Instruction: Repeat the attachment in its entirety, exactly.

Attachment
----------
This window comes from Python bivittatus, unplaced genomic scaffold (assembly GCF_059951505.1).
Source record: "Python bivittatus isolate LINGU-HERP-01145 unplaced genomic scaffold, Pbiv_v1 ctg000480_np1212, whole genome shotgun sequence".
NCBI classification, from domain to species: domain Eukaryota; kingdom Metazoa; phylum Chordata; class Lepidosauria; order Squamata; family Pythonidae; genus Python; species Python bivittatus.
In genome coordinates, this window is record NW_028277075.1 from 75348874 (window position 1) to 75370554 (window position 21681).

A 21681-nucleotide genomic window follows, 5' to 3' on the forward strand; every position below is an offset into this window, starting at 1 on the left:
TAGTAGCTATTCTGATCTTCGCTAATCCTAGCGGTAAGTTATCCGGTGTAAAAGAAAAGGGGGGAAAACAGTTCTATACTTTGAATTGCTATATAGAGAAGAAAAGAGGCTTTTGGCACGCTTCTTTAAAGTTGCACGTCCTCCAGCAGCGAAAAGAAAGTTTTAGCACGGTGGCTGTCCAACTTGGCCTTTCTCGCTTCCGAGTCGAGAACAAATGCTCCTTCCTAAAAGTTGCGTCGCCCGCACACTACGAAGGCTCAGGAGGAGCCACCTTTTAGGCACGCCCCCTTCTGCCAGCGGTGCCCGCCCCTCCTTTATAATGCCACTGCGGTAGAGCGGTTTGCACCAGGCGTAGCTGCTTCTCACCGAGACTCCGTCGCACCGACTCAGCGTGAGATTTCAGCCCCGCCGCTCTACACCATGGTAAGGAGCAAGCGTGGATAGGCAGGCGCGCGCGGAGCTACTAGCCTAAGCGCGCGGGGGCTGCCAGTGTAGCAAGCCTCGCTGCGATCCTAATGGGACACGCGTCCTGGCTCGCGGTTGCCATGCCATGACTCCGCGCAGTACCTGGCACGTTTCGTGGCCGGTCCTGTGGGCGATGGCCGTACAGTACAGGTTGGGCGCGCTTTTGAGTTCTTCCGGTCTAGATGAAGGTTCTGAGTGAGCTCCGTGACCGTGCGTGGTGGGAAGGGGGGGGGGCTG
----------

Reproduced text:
This window comes from Python bivittatus, unplaced genomic scaffold (assembly GCF_059951505.1).
Source record: "Python bivittatus isolate LINGU-HERP-01145 unplaced genomic scaffold, Pbiv_v1 ctg000480_np1212, whole genome shotgun sequence".
NCBI classification, from domain to species: domain Eukaryota; kingdom Metazoa; phylum Chordata; class Lepidosauria; order Squamata; family Pythonidae; genus Python; species Python bivittatus.
In genome coordinates, this window is record NW_028277075.1 from 75348874 (window position 1) to 75370554 (window position 21681).

A 21681-nucleotide genomic window follows, 5' to 3' on the forward strand; every position below is an offset into this window, starting at 1 on the left:
TAGTAGCTATTCTGATCTTCGCTAATCCTAGCGGTAAGTTATCCGGTGTAAAAGAAAAGGGGGGAAAACAGTTCTATACTTTGAATTGCTATATAGAGAAGAAAAGAGGCTTTTGGCACGCTTCTTTAAAGTTGCACGTCCTCCAGCAGCGAAAAGAAAGTTTTAGCACGGTGGCTGTCCAACTTGGCCTTTCTCGCTTCCGAGTCGAGAACAAATGCTCCTTCCTAAAAGTTGCGTCGCCCGCACACTACGAAGGCTCAGGAGGAGCCACCTTTTAGGCACGCCCCCTTCTGCCAGCGGTGCCCGCCCCTCCTTTATAATGCCACTGCGGTAGAGCGGTTTGCACCAGGCGTAGCTGCTTCTCACCGAGACTCCGTCGCACCGACTCAGCGTGAGATTTCAGCCCCGCCGCTCTACACCATGGTAAGGAGCAAGCGTGGATAGGCAGGCGCGCGCGGAGCTACTAGCCTAAGCGCGCGGGGGCTGCCAGTGTAGCAAGCCTCGCTGCGATCCTAATGGGACACGCGTCCTGGCTCGCGGTTGCCATGCCATGACTCCGCGCAGTACCTGGCACGTTTCGTGGCCGGTCCTGTGGGCGATGGCCGTACAGTACAGGTTGGGCGCGCTTTTGAGTTCTTCCGGTCTAGATGAAGGTTCTGAGTGAGCTCCGTGACCGTGCGTGGTGGGAAGGGGGGGGGGCTG